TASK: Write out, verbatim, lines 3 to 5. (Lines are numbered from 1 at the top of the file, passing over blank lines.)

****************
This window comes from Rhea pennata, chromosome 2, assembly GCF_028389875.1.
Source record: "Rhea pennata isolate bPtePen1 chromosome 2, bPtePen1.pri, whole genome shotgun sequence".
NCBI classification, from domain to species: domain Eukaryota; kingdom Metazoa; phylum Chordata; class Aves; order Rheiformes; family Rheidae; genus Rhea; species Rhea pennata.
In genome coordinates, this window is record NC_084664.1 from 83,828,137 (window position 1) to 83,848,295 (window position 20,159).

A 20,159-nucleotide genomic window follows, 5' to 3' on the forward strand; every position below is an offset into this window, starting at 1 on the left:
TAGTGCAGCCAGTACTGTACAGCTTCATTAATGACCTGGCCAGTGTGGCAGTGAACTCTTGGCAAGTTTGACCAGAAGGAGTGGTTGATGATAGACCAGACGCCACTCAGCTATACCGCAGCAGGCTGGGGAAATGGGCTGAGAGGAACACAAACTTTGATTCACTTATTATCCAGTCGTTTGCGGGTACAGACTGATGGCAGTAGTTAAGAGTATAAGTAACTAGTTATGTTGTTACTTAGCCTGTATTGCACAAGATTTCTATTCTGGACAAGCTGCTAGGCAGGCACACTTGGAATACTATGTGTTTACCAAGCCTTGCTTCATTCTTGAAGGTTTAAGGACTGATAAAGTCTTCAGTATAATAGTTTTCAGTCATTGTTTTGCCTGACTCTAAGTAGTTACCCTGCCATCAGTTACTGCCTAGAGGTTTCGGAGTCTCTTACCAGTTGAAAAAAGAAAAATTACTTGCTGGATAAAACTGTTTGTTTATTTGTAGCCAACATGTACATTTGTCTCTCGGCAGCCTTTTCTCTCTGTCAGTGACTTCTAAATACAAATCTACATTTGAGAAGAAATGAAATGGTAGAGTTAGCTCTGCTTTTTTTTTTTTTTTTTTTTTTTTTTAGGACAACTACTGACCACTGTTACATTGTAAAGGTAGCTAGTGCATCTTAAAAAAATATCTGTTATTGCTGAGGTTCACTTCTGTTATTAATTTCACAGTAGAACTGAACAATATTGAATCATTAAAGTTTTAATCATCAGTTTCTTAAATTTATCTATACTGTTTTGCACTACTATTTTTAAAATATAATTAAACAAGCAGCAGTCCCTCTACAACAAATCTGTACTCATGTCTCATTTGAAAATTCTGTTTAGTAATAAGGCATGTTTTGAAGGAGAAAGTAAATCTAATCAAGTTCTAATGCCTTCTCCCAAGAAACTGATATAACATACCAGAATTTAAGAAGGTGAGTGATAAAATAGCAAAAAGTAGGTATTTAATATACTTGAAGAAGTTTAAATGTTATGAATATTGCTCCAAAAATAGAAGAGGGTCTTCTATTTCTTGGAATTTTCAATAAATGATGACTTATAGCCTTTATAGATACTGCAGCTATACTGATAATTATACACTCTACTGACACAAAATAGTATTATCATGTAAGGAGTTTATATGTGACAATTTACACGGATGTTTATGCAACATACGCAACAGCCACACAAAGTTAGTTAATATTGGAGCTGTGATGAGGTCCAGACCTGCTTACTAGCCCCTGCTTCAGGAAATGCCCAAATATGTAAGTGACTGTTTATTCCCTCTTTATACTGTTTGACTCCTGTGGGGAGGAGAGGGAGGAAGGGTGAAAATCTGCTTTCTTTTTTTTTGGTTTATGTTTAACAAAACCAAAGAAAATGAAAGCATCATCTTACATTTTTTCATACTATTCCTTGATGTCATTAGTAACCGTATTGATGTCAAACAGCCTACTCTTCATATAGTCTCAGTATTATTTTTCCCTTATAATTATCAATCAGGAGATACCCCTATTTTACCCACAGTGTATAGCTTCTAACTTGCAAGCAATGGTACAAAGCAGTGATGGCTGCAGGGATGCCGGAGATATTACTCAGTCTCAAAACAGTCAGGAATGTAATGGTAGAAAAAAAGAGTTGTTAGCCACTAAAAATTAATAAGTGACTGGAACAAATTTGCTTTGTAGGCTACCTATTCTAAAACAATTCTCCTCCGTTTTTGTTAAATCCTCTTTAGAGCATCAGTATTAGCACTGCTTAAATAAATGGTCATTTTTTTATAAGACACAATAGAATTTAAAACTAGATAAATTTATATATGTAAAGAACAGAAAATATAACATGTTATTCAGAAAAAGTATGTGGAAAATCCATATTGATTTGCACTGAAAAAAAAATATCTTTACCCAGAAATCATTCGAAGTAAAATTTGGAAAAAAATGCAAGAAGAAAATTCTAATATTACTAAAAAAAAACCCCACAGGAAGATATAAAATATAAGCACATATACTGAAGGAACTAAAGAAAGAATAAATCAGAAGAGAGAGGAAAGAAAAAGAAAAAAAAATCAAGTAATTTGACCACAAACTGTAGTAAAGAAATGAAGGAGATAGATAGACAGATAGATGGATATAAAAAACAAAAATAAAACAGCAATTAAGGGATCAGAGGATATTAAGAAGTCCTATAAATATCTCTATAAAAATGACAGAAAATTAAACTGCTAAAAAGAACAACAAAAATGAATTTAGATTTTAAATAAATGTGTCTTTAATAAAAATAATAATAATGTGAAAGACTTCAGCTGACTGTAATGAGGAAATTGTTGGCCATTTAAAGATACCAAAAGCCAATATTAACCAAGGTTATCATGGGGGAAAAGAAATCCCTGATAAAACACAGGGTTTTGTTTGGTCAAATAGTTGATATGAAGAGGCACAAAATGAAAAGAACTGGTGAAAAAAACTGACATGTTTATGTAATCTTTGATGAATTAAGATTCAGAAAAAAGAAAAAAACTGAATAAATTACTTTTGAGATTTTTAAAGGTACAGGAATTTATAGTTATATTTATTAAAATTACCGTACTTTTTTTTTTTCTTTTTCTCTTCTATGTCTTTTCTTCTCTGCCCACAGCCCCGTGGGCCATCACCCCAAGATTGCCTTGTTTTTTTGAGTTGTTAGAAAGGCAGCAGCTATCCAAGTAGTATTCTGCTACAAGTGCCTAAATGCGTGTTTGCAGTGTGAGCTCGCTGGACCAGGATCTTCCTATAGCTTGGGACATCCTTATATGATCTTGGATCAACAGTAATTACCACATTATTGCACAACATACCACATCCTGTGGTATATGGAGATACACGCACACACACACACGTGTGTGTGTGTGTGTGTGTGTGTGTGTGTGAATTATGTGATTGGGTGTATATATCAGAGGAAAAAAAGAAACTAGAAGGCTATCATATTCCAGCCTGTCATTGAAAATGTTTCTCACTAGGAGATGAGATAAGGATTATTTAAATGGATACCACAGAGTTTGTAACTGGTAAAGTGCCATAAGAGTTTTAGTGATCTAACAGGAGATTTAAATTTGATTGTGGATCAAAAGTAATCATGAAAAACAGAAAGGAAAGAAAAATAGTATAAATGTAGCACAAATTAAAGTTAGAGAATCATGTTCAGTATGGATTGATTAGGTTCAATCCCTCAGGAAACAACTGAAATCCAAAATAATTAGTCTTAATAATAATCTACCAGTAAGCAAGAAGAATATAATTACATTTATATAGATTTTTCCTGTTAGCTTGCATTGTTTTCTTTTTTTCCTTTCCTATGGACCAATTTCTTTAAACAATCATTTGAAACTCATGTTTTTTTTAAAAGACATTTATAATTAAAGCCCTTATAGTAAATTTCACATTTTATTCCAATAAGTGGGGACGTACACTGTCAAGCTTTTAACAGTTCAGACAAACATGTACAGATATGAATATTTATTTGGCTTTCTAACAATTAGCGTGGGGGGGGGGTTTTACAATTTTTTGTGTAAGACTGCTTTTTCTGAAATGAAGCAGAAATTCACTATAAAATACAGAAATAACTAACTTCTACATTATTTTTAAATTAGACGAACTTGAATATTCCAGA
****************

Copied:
NCBI classification, from domain to species: domain Eukaryota; kingdom Metazoa; phylum Chordata; class Aves; order Rheiformes; family Rheidae; genus Rhea; species Rhea pennata.
In genome coordinates, this window is record NC_084664.1 from 83,828,137 (window position 1) to 83,848,295 (window position 20,159).

A 20,159-nucleotide genomic window follows, 5' to 3' on the forward strand; every position below is an offset into this window, starting at 1 on the left: